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Low pressure sodium lighting

Colour temperature preference

Marshalls plc ammonite logo
Tuesday 27th February, 2018

There's a lot of debate in the lighting industry about which colour is right for outdoor urban and residential lighting. What is right and what is wrong? There is no definitive answer and often it is very much down to personal preference. To help understand the discussion, it is worth defining how we quantify the colour of white light.

Light emitted by a perfect black-body radiator is measured on the Kelvin scale, which is similar to the degrees centigrade scale but offset by 273 degrees. Water freezes at 273K and it is approximately 293K in your office or home.

Imagine placing a piece of metal such as a horseshoe or poker in the fire. As it heats up, it will start to glow. Firstly a dull red, and as it gets hotter, bright red, then more orange, then yellow. If you continue to heat it, it will eventually get white hot. We use this temperature concept to define the colour of white light.

Look at the image on the right which shows the colours of everyday light sources. We can see that candle or fire light with a lot of reds and orange has a colour temperature of maybe 1500K, whereas a blue sky has a temperature of 10000K.

Consequently, lower Kelvin temperature light has more warm red and yellow in it, whilst higher colour temperatures have more cool blues. So what are we used to?  

Are we naturally tuned to different colours of light at different times of the day? We all like good weather and a sunny day. Direct sunlight has a colour temperature of 5600K at midday. Sunlight at dawn and dusk appears more reddish due to light filtering through atmospheric layers. A beautiful sunrise or sunset may produce light at around 2000K. These colours of light help to control our circadian rhythms and tell us when to wake or sleep.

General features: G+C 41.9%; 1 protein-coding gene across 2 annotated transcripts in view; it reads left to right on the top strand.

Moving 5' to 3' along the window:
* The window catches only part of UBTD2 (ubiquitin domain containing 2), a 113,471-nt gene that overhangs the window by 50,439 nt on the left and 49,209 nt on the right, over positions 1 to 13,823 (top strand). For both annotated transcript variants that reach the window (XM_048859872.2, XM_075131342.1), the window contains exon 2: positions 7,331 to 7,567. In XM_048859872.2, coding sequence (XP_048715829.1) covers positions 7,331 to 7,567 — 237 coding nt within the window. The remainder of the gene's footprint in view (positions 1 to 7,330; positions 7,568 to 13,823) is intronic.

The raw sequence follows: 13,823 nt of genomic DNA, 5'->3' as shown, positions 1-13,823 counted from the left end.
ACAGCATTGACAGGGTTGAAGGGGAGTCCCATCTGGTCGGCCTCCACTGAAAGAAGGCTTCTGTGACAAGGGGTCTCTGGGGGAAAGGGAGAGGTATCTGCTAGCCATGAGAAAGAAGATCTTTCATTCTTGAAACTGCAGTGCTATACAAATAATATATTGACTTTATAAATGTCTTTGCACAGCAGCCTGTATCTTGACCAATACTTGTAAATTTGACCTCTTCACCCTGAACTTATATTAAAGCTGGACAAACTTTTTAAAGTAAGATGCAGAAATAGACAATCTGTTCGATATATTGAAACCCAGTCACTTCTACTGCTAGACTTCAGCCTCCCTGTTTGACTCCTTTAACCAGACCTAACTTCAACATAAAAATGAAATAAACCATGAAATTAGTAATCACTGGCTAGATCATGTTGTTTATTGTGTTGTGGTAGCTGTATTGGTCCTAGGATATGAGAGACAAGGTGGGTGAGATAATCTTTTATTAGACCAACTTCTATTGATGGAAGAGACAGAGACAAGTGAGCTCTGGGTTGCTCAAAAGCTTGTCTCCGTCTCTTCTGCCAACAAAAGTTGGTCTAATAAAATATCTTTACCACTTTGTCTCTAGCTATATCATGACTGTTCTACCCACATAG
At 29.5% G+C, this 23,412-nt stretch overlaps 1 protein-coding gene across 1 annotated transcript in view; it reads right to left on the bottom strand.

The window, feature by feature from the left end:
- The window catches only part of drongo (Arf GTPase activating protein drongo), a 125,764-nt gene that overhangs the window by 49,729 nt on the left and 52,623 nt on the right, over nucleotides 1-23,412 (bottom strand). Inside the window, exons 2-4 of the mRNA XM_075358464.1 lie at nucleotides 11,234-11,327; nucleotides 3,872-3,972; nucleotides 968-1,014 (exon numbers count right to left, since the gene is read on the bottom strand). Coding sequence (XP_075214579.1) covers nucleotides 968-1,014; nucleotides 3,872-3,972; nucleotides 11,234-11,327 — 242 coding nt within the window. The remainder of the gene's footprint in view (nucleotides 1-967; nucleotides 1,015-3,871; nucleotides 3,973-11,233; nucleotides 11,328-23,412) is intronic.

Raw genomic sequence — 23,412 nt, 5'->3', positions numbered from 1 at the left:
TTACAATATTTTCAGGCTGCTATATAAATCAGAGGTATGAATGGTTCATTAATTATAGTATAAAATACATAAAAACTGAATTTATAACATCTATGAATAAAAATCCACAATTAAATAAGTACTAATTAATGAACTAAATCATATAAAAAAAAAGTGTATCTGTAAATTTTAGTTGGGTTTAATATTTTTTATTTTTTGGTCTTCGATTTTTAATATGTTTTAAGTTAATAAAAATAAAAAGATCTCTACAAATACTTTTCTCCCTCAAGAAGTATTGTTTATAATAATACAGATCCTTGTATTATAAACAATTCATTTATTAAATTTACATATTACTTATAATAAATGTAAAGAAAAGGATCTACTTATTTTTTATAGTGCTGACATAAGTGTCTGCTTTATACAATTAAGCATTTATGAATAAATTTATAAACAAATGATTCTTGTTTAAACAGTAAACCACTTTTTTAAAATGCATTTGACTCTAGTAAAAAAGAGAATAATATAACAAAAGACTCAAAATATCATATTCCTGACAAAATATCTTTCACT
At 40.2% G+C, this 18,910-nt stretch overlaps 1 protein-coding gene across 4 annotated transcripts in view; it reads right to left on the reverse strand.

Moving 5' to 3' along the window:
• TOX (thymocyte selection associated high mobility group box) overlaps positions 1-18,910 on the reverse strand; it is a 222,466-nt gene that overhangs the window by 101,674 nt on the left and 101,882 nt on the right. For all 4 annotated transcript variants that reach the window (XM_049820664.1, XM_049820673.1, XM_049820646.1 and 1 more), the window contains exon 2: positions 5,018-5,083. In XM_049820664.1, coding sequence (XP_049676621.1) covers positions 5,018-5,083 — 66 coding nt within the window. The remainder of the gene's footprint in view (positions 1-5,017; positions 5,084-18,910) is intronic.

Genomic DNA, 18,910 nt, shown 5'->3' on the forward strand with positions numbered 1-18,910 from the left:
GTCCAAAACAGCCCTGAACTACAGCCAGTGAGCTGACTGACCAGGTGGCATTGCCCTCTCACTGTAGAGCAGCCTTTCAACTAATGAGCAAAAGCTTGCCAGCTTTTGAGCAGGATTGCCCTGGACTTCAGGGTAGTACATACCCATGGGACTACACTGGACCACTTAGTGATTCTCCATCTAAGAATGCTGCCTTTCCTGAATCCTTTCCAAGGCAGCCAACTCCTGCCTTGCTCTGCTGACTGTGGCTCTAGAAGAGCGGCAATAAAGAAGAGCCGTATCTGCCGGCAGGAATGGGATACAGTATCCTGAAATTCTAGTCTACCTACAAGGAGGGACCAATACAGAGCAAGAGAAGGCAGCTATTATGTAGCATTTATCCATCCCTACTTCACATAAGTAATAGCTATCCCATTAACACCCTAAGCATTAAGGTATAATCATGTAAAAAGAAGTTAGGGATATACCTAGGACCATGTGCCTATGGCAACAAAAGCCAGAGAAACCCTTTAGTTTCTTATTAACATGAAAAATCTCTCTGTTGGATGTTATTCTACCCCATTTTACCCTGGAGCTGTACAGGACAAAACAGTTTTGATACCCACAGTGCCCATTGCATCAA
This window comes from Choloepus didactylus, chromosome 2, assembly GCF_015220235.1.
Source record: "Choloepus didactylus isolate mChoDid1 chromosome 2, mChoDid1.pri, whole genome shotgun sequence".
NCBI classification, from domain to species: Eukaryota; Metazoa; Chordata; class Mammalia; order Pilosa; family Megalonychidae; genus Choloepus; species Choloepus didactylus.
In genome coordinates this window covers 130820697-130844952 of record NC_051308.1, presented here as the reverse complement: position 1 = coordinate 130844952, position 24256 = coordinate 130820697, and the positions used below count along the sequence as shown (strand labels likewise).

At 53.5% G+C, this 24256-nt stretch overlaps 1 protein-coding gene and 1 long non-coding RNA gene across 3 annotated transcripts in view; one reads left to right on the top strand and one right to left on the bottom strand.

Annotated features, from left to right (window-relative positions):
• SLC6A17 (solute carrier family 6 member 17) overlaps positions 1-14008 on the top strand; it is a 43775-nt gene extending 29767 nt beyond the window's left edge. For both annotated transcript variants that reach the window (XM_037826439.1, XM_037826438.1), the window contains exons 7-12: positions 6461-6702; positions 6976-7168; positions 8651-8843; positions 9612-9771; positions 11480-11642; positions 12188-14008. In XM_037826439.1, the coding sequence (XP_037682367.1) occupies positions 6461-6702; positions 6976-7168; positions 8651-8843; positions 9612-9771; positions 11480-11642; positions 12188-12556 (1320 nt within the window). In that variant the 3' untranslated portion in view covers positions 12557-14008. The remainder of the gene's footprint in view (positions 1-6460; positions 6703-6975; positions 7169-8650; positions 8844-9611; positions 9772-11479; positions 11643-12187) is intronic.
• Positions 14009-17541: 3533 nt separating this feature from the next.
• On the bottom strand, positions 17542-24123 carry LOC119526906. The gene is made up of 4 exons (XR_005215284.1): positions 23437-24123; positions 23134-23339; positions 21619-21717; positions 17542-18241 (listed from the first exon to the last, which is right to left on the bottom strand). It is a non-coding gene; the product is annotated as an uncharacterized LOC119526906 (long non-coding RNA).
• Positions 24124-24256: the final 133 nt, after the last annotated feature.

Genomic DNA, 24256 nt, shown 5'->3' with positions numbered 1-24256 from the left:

Theories have been put forward that we may prefer the warm colours of low-Kelvin artificial lighting in the evening, due to our ancestors sitting round camp fires, using flame as a light source etc. Other studies have shown that we work and read best with higher Kelvin lighting. Since the oil and energy crisis in the early 1970s, we have grown accustomed to low pressure sodium street lighting. These lamps produce monochromatic orange light with a colour temp of 1750K. The light from these lamps is notoriously difficult to control and many residential estates are bathed in orange light which illuminates gardens and house fronts. Some people welcome this whilst others find it intrusive.

High pressure sodium lighting gained popularity in the eighties and nineties and is slightly cooler than low pressure sodium with a temperature of around 2000K.

The CosmoPolis lamp is widely used today and is available in 2800K or 4000K versions.

So there has been a gradual trend towards cooler and cooler light sources. Many town centres are now lit with white light sources such as ceramic metal halide with temperatures in the 3000-4000K range.

Now LED lighting is being rolled out widely across the country, we are seeing colour temperatures of up to 6000K being used. The higher colour temperature LEDs are the most efficient and give the best energy savings. However on a cold winter’s night these sources can emphasize the cold feel of the environment. As the light sources have developed over the years they have also become easier to control, and modern luminaires often now only light the desired area with little or no stray light. The whole character of our lit environment is changing and great care should be exercised in the choice of lighting colour. The “feel” of the lighting scheme contributes greatly to our sense of comfort.

Some people prefer cooler light sources, and I would count myself in that number. However the light source must be sympathetic to the environment it is intending to light.

We have one customer in London who favours cool crisp white light between 5000 and 6000K. This works well in modern city business district, but may not be appropriate for leafy residential areas.

The whole question of colour temperature is vexed. Is it that colder colours are not suitable or comfortable for our streets? Or is it just resistance to change?

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